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Lattice First With FPGA in FD-SOI

Debut Chip in Nexus Line, CrossLink-NX Aims for Embedded Vision

February 3, 2020

By Bob Wheeler


Aiming for markets underserved by Intel and Xilinx, Lattice is first to bring the advantages of fully depleted silicon-on-insulator (FD-SOI) technology to FPGAs. CrossLink-NX is the debut product in the new Nexus platform, which Samsung manufactures in its 28nm FD-SOI process. It’s designed for embedded-vision systems like the example in Figure 1. Unlike shipping 40nm CrossLink chips, the NX generation includes DSP blocks to accelerate AI inferencing, as well as a PCI Express interface. Both generations have MIPI interfaces for connecting image sensors and SoCs. The expanded capabilities of CrossLink-NX, however, take it from a simple bridge to a video coprocessor.

 

Figure 1. CrossLink-NX edge-AI system. The FPGA can connect multiple image sensors to an SoC while offloading some processing tasks.

At the Power/Performance Nexus

Compared with prior Lattice FPGAs, Nexus reduces both dynamic and static power thanks to its use of FD-SOI. Samsung licensed the 28nm FD-SOI technology from ST Microelectronics, which deployed it in 2014 (see MPR 8/15/16, “FD-SOI Offers Alternative to FinFET”). The Nexus design uses a reverse (or back) body bias to reduce leakage current by up to 75% compared with similar products built in 28nm bulk CMOS. Lattice doesn’t employ forward bias to reduce threshold voltage; the design employs a conservative 1.0V core voltage.

Another FD-SOI benefit is a large reduction in soft errors caused by radiation, as the channel area is a smaller target for neutrons and alpha particles. Because conventional FPGAs, including Nexus, configure their fabrics using SRAM, a single-event upset (SEU) can cause unrecoverable failures. For mission-critical designs, FPGA vendors provide soft-error-mitigation cores to detect SEUs, but these errors still interrupt real-time operations. Nexus cuts the error rate by about two orders of magnitude, virtually eliminating these interruptions.

The Nexus programmable logic is based on the four-input-LUT (LUT4) design in the 40nm ECP5 generation (see MPR 5/12/14, “Lattice ECP5 Complements SoCs”). To boost performance in AI applications, Lattice increased the new platform’s memory-to-logic ratio by adding 512Kb large-memory (LRAM) blocks. To reduce I/O-configuration time at boot, Nexus divides its configuration image (or bit stream) into an I/O section followed by a logic section. It also optimizes the quad-SPI flash-memory interface to load faster by polling for ready and by operating at 150MHz. The company touts the “instant on” CrossLink-NX configuration, which takes 3ms to configure the I/Os and 14ms to configure the entire device.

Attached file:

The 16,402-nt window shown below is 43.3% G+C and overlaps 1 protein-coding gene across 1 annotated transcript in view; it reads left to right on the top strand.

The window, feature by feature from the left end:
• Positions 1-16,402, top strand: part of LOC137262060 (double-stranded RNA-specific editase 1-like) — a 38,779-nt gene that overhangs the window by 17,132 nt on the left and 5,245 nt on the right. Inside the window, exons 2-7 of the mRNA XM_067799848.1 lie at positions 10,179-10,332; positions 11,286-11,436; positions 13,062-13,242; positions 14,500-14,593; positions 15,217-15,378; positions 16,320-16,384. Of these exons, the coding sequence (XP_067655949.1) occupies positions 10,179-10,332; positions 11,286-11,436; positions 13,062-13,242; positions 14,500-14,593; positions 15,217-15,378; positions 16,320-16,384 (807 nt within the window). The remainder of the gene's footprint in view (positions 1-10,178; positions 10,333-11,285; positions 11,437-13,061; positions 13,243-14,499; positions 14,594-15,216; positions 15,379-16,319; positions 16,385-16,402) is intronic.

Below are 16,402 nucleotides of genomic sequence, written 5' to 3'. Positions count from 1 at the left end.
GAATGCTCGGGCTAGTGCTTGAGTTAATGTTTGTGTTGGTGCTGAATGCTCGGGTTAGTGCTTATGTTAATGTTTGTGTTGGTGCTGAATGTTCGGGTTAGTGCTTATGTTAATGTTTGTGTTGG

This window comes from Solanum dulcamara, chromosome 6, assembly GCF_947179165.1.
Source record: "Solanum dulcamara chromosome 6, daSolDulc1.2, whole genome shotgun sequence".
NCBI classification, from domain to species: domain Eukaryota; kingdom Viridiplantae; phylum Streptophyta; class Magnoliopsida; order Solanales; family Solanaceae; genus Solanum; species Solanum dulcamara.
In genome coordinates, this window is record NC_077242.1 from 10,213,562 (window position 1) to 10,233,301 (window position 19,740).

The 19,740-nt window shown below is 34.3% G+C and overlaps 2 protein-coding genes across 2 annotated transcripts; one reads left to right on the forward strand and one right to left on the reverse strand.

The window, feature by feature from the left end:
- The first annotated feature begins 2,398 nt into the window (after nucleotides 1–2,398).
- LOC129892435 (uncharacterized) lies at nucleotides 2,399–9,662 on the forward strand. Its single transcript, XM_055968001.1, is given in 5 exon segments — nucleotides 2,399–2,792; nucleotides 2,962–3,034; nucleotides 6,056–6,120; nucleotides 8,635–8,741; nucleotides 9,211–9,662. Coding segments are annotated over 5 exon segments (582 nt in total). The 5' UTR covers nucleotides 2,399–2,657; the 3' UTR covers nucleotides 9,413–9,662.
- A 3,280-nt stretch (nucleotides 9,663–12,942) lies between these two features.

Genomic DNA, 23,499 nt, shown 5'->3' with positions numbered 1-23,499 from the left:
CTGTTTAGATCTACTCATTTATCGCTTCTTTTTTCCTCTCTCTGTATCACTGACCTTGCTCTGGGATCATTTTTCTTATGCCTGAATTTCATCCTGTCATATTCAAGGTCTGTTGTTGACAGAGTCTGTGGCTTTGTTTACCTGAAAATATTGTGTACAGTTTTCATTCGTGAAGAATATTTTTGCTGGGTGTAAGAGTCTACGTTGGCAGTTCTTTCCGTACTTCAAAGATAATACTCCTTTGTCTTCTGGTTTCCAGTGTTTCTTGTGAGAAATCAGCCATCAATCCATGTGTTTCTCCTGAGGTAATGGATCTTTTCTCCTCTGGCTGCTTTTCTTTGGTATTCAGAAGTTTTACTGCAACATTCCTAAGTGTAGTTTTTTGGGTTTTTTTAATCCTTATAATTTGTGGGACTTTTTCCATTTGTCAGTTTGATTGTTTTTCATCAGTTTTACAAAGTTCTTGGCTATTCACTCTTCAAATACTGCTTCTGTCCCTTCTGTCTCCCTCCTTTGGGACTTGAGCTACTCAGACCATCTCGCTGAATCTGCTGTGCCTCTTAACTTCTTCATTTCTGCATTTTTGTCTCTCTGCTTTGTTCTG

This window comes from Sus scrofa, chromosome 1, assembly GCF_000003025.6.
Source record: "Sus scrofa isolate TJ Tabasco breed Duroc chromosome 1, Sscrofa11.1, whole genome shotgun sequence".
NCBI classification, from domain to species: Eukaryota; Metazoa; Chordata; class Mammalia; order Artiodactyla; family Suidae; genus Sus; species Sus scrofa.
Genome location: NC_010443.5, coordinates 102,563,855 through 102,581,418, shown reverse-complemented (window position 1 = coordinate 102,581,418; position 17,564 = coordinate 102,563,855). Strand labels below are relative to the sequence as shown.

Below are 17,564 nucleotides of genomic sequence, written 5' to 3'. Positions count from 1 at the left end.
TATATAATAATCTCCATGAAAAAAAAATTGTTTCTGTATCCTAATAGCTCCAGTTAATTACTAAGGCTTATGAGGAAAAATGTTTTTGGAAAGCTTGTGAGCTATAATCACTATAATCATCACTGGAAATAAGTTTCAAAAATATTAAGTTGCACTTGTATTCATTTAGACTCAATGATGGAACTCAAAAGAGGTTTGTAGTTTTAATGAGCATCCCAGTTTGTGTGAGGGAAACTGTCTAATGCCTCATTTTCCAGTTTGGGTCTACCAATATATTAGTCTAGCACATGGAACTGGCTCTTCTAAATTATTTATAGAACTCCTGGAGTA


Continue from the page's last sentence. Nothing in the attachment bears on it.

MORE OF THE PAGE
Embedded Vision Sees 2020

Lattice prioritized CrossLink-NX as the first Nexus design based on customer feedback and on the strategic importance of embedded vision. The new product builds on the shipping CrossLink chips, which are small FPGAs for bridging video and display interfaces. This task usually requires connecting a proprietary LVDS camera interface to a MIPI-standard port on a processor or SoC. CrossLink handles MIPI D-PHY, a serial interface with up to four lanes that share a forwarded clock. The shipping products include two D-PHY ports with four lanes running at up to 1.5Gbps per lane. MIPI’s Camera Serial Interface 2 (CSI2) protocol operates over D-PHY as well as alternative physical layers.

As Table 1 shows, CrossLink-NX also provides a pair of hardened four-lane D-PHY v1.2 ports, but it achieves up to 2.5Gbps per lane and 10Gbps per port. New to the NX generation is a hardened PCI Express Gen2 x1 interface for connecting SoCs that lack MIPI, particularly for industrial and virtual-reality applications. The first CrossLink-NX device has up to 74 high-performance (HP) programmable I/Os to handle other high-speed interfaces including LVDS, SGMII, and DDR3 SDRAM, as well as up to 12 additional 1.5Gbps D-PHY lanes.

 

Table 1. CrossLink device comparison. Relative to the previous generation, the NX family increases logic density while adding large-RAM blocks, multipliers (DSP), and PCIe. (Source: Lattice)

Lattice announced two CrossLink-NX models: the NX-40 has 39,000 logic cells and is sampling now, whereas the NX-17 has 17,000 logic cells and is due in 4Q20. The latter has 2.5x as much LRAM to compensate for its smaller embedded RAM. The company will offer a range of packages with the largest providing the most I/O pins. The NX-40, for example, will initially come in a 17mm BGA and 9.5mm fine-pitch BGA with 74 HP I/Os, as well as a 10mm QFN with only 22 HP I/Os and four D-PHY lanes. Lattice expects to qualify the first NX-40 variants for production by 3Q20. The smallest NX-17 will have 20 HP I/Os and four D-PHY lanes in a 3.7mm x 4.1mm wafer-level chip-scale package (WLCSP).

Customers can start CrossLink-NX designs now using Lattice’s Radiant 2.0 software tools and soft cores for D-PHY, SGMII, OpenLDI, and a PCIe wrapper. The design software includes editors for device, placement, and timing constraints; timing and netlist analysis; a physical-routing view; a power calculator; and a debugger that works with embedded logic analysis.

CrossLink-NX Gets Smart

To accelerate AI inference, Lattice added DSP blocks to CrossLink-NX. Like those in the ECP5 devices, the 18x18 multipliers handle 16-bit integer (INT16) data for inference. Each DSP block is also configurable as two 9x9 multipliers, doubling throughput for 8-bit integer (INT8) math. To ease customers’ AI designs, Lattice offers an RTL and software package called SensAI (see MPR 5/20/19, “Lattice Lessens Power With SensAI”). The package currently supports ECP5 and Ice40 FPGAs but will add CrossLink-NX later this year.